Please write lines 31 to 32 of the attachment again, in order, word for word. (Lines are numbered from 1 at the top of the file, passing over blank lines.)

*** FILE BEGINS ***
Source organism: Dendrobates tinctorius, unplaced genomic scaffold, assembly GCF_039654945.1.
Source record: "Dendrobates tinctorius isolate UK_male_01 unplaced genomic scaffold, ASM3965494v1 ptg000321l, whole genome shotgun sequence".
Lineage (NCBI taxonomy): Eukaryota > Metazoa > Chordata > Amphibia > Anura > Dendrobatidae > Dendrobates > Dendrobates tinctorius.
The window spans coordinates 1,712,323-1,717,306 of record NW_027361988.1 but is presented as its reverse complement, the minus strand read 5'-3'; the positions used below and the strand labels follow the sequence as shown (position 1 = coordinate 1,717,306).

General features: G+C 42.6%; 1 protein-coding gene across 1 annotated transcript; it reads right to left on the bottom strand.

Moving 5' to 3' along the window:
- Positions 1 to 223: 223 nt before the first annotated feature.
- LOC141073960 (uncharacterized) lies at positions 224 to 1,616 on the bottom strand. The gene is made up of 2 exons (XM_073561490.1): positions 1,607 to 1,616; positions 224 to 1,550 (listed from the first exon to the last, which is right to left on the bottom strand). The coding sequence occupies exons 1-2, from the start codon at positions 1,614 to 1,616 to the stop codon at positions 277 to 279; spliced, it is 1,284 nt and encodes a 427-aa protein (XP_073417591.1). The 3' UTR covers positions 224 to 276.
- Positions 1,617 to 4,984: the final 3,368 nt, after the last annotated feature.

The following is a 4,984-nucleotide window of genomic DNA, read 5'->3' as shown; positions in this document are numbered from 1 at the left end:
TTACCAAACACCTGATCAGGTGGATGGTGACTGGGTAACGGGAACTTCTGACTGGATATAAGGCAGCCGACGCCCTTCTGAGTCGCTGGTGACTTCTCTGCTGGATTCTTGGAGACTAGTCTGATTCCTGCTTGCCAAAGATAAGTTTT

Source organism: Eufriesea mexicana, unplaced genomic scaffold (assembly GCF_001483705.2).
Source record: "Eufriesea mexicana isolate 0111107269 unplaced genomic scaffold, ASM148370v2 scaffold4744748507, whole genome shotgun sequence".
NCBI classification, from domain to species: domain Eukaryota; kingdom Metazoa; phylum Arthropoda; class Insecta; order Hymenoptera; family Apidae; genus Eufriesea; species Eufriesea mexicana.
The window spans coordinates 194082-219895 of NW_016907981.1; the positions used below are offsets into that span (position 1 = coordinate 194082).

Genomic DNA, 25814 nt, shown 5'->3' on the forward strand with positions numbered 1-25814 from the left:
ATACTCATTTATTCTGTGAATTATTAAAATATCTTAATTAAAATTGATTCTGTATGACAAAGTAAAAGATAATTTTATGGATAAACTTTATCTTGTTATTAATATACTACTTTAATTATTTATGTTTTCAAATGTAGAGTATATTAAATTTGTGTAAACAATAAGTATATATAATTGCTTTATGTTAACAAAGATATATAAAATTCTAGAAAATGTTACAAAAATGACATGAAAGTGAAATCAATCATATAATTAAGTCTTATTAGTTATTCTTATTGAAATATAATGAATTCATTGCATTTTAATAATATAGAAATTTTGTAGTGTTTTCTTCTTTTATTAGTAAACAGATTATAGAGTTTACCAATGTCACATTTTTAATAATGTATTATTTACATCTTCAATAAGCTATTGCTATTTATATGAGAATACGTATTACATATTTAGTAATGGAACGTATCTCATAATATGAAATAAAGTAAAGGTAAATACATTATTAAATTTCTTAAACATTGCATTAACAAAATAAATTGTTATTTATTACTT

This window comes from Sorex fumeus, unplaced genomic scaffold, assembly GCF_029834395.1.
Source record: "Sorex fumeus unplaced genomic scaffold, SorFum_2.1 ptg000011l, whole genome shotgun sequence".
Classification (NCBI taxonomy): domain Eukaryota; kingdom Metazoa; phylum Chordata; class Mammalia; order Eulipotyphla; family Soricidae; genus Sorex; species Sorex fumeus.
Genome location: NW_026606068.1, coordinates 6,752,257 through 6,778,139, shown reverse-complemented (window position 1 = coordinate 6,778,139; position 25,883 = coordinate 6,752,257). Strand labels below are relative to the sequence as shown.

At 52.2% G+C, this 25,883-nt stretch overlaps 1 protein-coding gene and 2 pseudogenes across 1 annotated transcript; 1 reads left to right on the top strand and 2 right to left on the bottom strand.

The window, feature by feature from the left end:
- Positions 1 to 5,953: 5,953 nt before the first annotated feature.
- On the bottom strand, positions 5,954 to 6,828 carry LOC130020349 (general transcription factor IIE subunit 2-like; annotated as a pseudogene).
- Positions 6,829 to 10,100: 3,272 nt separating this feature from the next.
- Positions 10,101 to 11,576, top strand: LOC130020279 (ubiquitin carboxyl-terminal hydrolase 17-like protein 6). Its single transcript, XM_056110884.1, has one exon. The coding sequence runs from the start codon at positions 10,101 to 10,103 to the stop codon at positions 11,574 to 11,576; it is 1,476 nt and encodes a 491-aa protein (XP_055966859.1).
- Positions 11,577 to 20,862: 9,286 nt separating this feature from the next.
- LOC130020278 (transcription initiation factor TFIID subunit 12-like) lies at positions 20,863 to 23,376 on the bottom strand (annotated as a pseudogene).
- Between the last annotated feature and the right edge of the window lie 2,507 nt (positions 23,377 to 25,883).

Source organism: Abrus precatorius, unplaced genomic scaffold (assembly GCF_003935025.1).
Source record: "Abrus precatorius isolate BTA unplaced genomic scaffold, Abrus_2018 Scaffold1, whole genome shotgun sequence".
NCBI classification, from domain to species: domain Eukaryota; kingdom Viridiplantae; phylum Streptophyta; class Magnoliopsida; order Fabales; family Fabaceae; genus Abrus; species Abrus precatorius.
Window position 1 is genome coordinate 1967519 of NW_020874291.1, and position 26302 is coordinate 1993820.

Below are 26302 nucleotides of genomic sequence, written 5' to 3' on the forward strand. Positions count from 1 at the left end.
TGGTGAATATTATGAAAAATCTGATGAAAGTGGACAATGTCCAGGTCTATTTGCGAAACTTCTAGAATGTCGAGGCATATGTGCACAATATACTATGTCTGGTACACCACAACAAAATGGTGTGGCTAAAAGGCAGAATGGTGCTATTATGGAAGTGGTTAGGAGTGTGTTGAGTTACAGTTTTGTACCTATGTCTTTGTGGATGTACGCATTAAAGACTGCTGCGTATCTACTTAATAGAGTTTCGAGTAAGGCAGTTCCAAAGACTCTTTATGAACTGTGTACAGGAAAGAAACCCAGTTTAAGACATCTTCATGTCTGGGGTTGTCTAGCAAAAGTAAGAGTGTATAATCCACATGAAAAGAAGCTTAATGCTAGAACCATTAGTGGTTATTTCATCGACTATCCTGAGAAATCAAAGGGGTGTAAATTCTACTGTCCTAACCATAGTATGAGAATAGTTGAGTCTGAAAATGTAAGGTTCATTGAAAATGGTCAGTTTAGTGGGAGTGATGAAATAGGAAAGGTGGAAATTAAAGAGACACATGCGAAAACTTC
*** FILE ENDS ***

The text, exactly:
Source organism: Abrus precatorius, unplaced genomic scaffold (assembly GCF_003935025.1).
Source record: "Abrus precatorius isolate BTA unplaced genomic scaffold, Abrus_2018 Scaffold1, whole genome shotgun sequence".